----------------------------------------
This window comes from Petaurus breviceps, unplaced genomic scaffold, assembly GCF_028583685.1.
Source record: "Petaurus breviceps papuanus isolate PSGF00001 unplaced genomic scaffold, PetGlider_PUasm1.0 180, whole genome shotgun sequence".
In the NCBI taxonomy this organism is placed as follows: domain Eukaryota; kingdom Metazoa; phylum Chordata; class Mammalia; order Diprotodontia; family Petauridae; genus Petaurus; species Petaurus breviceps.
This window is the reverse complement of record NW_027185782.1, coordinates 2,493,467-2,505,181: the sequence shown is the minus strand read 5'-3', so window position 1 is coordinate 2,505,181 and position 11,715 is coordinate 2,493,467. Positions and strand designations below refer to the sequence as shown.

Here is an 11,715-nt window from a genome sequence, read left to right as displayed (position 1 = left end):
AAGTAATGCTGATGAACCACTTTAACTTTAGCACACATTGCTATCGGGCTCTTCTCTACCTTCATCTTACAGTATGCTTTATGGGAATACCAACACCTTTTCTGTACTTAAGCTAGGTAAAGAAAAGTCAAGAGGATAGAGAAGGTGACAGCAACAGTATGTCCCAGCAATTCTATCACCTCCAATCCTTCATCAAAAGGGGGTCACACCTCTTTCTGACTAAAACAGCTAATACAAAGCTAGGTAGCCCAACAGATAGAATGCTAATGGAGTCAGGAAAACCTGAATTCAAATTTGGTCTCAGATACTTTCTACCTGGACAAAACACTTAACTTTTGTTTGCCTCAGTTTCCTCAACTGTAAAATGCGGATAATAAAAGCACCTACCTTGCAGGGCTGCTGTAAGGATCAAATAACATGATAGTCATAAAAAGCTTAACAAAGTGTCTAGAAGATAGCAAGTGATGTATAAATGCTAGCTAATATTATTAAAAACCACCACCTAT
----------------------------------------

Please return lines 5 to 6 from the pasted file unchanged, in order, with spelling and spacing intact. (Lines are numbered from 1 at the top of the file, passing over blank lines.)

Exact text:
Here is an 11,715-nt window from a genome sequence, read left to right as displayed (position 1 = left end):
AAGTAATGCTGATGAACCACTTTAACTTTAGCACACATTGCTATCGGGCTCTTCTCTACCTTCATCTTACAGTATGCTTTATGGGAATACCAACACCTTTTCTGTACTTAAGCTAGGTAAAGAAAAGTCAAGAGGATAGAGAAGGTGACAGCAACAGTATGTCCCAGCAATTCTATCACCTCCAATCCTTCATCAAAAGGGGGTCACACCTCTTTCTGACTAAAACAGCTAATACAAAGCTAGGTAGCCCAACAGATAGAATGCTAATGGAGTCAGGAAAACCTGAATTCAAATTTGGTCTCAGATACTTTCTACCTGGACAAAACACTTAACTTTTGTTTGCCTCAGTTTCCTCAACTGTAAAATGCGGATAATAAAAGCACCTACCTTGCAGGGCTGCTGTAAGGATCAAATAACATGATAGTCATAAAAAGCTTAACAAAGTGTCTAGAAGATAGCAAGTGATGTATAAATGCTAGCTAATATTATTAAAAACCACCACCTAT